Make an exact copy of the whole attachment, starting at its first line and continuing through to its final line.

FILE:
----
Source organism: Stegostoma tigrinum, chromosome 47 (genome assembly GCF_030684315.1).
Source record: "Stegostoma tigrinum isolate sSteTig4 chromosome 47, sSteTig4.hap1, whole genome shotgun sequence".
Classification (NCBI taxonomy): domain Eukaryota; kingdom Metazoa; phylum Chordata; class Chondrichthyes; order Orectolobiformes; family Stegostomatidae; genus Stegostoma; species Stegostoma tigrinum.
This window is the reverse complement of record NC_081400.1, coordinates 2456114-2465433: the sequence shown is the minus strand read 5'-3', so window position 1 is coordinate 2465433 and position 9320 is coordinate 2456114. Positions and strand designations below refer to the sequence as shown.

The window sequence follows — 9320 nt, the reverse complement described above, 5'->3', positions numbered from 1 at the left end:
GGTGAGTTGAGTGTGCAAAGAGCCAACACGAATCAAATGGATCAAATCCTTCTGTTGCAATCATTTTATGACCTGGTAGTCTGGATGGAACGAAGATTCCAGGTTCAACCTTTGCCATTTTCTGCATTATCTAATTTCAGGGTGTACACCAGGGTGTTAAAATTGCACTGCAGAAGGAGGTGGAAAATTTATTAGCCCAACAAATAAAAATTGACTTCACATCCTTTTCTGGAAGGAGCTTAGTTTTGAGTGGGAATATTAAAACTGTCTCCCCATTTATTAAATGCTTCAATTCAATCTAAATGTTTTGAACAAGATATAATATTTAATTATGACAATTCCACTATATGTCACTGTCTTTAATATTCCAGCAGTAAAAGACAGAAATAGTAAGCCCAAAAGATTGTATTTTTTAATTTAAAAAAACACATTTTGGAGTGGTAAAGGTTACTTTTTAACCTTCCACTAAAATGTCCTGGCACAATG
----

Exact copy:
Source organism: Stegostoma tigrinum, chromosome 47 (genome assembly GCF_030684315.1).
Source record: "Stegostoma tigrinum isolate sSteTig4 chromosome 47, sSteTig4.hap1, whole genome shotgun sequence".
Classification (NCBI taxonomy): domain Eukaryota; kingdom Metazoa; phylum Chordata; class Chondrichthyes; order Orectolobiformes; family Stegostomatidae; genus Stegostoma; species Stegostoma tigrinum.
This window is the reverse complement of record NC_081400.1, coordinates 2456114-2465433: the sequence shown is the minus strand read 5'-3', so window position 1 is coordinate 2465433 and position 9320 is coordinate 2456114. Positions and strand designations below refer to the sequence as shown.

The window sequence follows — 9320 nt, the reverse complement described above, 5'->3', positions numbered from 1 at the left end:
GGTGAGTTGAGTGTGCAAAGAGCCAACACGAATCAAATGGATCAAATCCTTCTGTTGCAATCATTTTATGACCTGGTAGTCTGGATGGAACGAAGATTCCAGGTTCAACCTTTGCCATTTTCTGCATTATCTAATTTCAGGGTGTACACCAGGGTGTTAAAATTGCACTGCAGAAGGAGGTGGAAAATTTATTAGCCCAACAAATAAAAATTGACTTCACATCCTTTTCTGGAAGGAGCTTAGTTTTGAGTGGGAATATTAAAACTGTCTCCCCATTTATTAAATGCTTCAATTCAATCTAAATGTTTTGAACAAGATATAATATTTAATTATGACAATTCCACTATATGTCACTGTCTTTAATATTCCAGCAGTAAAAGACAGAAATAGTAAGCCCAAAAGATTGTATTTTTTAATTTAAAAAAACACATTTTGGAGTGGTAAAGGTTACTTTTTAACCTTCCACTAAAATGTCCTGGCACAATG